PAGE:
More than three decades after the U.S. Environmental Protection Agency (EPA) issued a warning about the dangers of asbestos in American schools, the potential harm to students, teachers, and other school employees continues to exist.
That is the finding by Mesothelioma Cancer Alliance based on interviews with environmentalists, school administrators, advocates for victims of asbestos-related diseases and an examination of asbestos-related incidents at schools around the country, as well as government and private studies.
“Asbestos continues to be a problem in schools, leaving students, teachers and staff at risk,” says Linda Reinstein, president of the Asbestos Disease Awareness Organization (ADAO), which represents asbestos victims.
“It’s a significant problem,” says Alex Formuzis of the Environmental Working Group (EWG) in Washington, which has conducted extensive research into asbestos hazards in schools. “Any school built before 1981 is presumed to contain asbestos materials.”
Gina Clayton-Tarvin, president of the Ocean View School District Board in Orange County, Ca., agrees. “It’s (asbestos) in a huge majority of our schools,” she says in an interview. “Our public schools are riddled with it.”
Dealing with Decades of Asbestos
Clayton-Tarvin learned about the problem first-hand two years ago when three of the district’s elementary schools were closed after asbestos was detected in school buildings during a modernization project. A total of 1,600 students had to be bused to other schools across Orange County, and parents pulled an additional 150 others students out of the district’s schools, resulting in loss of state revenue funds. The cost of the asbestos-abatement project combined with the costs of busing students to other schools and the lost state revenue threatened to bankrupt the district – eventually costing it about $15 million.
The continuing hazard from asbestos comes as school children across the nation are poised to return to schools this fall. Though the exact extent of the problem isn’t known, it’s clear that “the hazard is still widespread,” states a report from the EWG Action Fund, which has been researching the problem for years.
“Asbestos in schools is not only a health threat,” the EWG report states. “It is a financial burden that takes resources from education and a charged subject that can spark panic, anger, and mistrust between schools and the communities they serve. The full extent of the problem may be unknown, but it is clearly widespread.”
Almost all U.S. schools built between the 1940s through the 1970s contain asbestos, which was widely used as a fireproofing building material. Indeed, any building constructed before 1981 is presumed to contain asbestos, according to the U.S. Occupational Safety and Health Administration (OSHA).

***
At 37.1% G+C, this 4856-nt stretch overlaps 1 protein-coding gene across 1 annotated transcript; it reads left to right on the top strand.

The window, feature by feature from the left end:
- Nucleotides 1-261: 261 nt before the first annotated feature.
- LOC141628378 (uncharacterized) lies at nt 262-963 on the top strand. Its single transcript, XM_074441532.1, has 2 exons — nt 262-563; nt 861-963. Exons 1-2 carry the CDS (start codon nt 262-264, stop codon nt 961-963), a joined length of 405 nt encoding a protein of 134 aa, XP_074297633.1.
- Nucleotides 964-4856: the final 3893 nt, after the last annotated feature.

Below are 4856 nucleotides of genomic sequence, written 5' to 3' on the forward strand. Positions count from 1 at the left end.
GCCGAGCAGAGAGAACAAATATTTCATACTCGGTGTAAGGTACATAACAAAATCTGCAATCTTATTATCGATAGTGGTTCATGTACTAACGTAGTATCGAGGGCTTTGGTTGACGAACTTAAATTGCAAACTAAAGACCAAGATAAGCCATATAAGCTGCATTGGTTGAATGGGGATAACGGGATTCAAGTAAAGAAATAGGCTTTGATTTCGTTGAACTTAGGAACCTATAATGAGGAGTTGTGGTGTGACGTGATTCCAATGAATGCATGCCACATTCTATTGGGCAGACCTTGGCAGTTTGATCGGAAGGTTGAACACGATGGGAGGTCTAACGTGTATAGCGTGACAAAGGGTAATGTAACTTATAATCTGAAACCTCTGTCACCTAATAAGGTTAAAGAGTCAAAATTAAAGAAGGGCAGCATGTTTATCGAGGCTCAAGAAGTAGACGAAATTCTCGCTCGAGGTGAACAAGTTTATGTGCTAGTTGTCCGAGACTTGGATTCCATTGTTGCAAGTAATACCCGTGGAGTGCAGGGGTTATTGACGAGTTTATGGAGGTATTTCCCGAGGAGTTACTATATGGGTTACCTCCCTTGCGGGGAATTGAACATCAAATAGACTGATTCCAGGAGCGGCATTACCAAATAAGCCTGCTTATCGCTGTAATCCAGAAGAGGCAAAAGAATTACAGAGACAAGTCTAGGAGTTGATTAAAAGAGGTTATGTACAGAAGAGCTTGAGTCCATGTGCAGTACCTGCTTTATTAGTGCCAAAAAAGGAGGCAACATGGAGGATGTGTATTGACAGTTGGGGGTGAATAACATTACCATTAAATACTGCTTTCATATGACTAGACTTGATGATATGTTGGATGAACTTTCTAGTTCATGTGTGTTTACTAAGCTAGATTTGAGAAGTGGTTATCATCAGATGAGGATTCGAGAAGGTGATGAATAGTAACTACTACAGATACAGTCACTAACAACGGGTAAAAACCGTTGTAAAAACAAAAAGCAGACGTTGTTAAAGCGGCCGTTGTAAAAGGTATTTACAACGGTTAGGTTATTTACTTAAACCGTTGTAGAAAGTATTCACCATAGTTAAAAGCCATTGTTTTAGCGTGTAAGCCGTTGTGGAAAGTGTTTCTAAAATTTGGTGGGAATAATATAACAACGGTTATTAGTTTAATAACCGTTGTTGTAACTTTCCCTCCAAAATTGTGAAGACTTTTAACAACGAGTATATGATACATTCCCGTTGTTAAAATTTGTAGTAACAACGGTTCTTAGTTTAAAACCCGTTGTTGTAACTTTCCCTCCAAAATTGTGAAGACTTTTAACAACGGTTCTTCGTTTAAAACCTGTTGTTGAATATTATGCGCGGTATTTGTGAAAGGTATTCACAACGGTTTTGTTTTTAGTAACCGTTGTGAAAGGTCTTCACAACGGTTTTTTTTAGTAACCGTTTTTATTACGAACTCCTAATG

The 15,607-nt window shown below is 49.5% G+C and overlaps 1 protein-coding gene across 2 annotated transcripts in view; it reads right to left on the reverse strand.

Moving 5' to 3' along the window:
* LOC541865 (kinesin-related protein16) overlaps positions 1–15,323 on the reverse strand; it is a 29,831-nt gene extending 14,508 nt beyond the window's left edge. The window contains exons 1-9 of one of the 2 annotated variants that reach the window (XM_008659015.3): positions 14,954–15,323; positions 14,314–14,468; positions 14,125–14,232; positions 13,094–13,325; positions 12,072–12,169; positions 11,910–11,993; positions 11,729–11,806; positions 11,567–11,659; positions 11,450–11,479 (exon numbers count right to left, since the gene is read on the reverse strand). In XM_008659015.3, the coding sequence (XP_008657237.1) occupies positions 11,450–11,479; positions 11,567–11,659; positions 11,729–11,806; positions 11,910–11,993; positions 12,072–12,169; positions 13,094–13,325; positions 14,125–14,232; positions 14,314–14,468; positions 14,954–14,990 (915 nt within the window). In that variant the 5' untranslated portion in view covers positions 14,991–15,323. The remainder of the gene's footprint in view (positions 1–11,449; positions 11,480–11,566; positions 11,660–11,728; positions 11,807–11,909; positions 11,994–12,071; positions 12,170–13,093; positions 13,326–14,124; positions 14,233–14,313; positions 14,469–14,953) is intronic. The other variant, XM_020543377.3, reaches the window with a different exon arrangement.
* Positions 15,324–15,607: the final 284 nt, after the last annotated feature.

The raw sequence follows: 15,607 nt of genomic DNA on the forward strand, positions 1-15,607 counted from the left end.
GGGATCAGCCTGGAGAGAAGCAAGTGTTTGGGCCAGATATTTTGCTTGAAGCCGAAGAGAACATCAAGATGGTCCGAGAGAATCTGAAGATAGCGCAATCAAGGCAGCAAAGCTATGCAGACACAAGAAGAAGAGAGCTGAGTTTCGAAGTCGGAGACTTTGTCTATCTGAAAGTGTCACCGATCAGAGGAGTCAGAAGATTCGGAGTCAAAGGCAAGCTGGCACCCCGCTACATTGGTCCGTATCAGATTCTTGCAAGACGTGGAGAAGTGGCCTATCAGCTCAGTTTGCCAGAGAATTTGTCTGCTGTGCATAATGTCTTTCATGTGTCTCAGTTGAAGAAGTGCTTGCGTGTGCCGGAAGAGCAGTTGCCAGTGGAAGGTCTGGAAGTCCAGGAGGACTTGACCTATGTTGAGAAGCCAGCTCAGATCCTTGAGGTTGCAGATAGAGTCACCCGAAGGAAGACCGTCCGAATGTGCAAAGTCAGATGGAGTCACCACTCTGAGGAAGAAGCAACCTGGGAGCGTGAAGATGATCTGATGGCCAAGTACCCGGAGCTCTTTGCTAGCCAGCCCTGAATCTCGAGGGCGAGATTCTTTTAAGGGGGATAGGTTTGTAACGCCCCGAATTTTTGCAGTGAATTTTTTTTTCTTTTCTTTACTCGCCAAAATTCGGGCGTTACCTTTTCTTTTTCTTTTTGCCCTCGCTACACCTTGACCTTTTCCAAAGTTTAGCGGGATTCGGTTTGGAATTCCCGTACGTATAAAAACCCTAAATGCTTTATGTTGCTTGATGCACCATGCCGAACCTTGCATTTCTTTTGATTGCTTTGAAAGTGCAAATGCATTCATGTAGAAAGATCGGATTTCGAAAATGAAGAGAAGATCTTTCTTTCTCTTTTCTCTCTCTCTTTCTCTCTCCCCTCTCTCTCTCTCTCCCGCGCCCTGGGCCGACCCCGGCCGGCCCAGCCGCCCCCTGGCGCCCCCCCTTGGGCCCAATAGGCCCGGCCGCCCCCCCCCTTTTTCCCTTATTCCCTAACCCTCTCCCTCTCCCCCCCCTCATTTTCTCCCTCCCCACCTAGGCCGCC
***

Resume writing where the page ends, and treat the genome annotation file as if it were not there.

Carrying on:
The presence of asbestos in schools doesn’t necessarily mean there is an immediate danger as long as the asbestos remains undisturbed. However, if the asbestos-containing materials are disturbed during modernization or repair work or becomes friable – that is, easily be crumbled by hand or contact – asbestos fibers can be released into the air and inhaled. Asbestos has long been identified as a carcinogen, and there is no safe level of asbestos exposure.
“Just because a school contains materials made with asbestos should not be reason for parents and caregivers to panic, but they should be understandably concerned,” says EWG’s Formuzis. “Every year, schools around the country are forced to take various levels of action to protect students, teachers and other staff from being exposed to asbestos.”
He adds, “Congress passed a law in 1986 that requires schools to conduct inspections every three years. If those records are not readily accessible, either from the school’s front office or the school district, I’d urge parents to demand they make them available. These records are, in many ways, the best evidence of whether or not their children are in the areas of the school where asbestos is present.”
Asbestos Across the Nation’s Academies
The asbestos problem has impacted schools across the country, according to case studies provided by the EWG’s Formuzis and numerous press reports.
In Chicago, students, faculty and staff in Chicago schools were put at risk of exposure to deadly asbestos fibers in 184 public elementary, middle and high schools throughout the city, according to a 2016 EWG report. The report said that school inspection records show that in 2013, inspectors found friable asbestos that was damaged or showed the potential for damage in areas readily accessible to students and others, including school corridors, restrooms, teachers’ lounges, and auditoriums. Friable asbestos can easily be crumbled by hand or contact, and if damaged could become airborne and inhaled. The inspectors recommended that the asbestos be removed or repaired, but almost all of it had remained in place, the EWG report said.
In January 2015, the U.S. Department of Labor filed a whistleblower lawsuit against the Idaho Falls School District charging that the district had fired its environmental health engineer in retaliation for her raising concerns about asbestos removal from boiler pipes at a junior high school. Federal law prohibits firing or discriminating against employees who call attention to asbestos problems.